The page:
Adolescent to parent violence in adoptive families

Julie Selwyn, Sarah Meakings

Research output: Contribution to journalArticle (Academic Journal)peer-review

28 Citations (Scopus)
235 Downloads (Pure)


Adolescent to parent violence (APV) has received little attention in the social work literature, although it is known to be a factor in families whose children are at risk of entry to care. The behaviour patterns that characterise APV include coercive control, domination and intimidation. Crucially, parental behaviours are compromised by fear of violence.

This article discusses the unexpected findings from two recent adoption studies of previously looked after children in England and Wales. The studies exposed the prevalence of APV in the lives of families who had experienced an adoption disruption and those who were finding parenting very challenging. Two main APV patterns emerged: early onset (pre-puberty) that escalated during adolescence, and late onset that surfaced during puberty and rapidly escalated.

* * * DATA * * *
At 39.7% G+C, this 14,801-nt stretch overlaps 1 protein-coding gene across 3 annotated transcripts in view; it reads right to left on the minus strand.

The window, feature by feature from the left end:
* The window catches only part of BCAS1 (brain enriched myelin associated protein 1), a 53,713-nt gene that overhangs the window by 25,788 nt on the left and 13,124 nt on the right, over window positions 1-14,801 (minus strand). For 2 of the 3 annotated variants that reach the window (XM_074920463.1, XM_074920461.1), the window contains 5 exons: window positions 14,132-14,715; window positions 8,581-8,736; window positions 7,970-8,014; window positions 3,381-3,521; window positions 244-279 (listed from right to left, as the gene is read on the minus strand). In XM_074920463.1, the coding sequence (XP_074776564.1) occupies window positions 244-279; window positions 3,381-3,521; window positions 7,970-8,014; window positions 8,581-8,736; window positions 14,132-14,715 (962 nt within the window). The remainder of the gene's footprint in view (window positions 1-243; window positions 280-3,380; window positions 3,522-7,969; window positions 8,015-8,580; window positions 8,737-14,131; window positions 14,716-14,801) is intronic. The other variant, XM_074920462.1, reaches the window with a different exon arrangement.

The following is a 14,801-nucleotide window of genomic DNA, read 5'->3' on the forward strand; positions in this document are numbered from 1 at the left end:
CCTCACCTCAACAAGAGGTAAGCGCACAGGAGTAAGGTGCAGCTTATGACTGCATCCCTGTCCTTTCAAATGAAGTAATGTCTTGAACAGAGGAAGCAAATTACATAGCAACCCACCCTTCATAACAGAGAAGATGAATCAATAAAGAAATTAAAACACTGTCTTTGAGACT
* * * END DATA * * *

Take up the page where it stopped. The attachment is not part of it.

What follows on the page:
The stigma and shame associated with APV delayed help-seeking. The response from services was often to blame the adoptive parents and to instigate child protection procedures. There is an urgent need for a greater professional recognition of APV and for interventions to be evaluated with children who have been maltreated and showing symptoms of trauma.
Original languageEnglish
Pages (from-to)1224-1240
Number of pages17
JournalBritish Journal of Social Work
Issue number5
Early online date2 Sept 2015
Publication statusPublished - 1 Jul 2016


  • adoption from care
  • domestic violence
  • challenging behaviour,
  • children and families
  • violence


Dive into the research topics of 'Adolescent to parent violence in adoptive families'. Together they form a unique fingerprint.

Cite this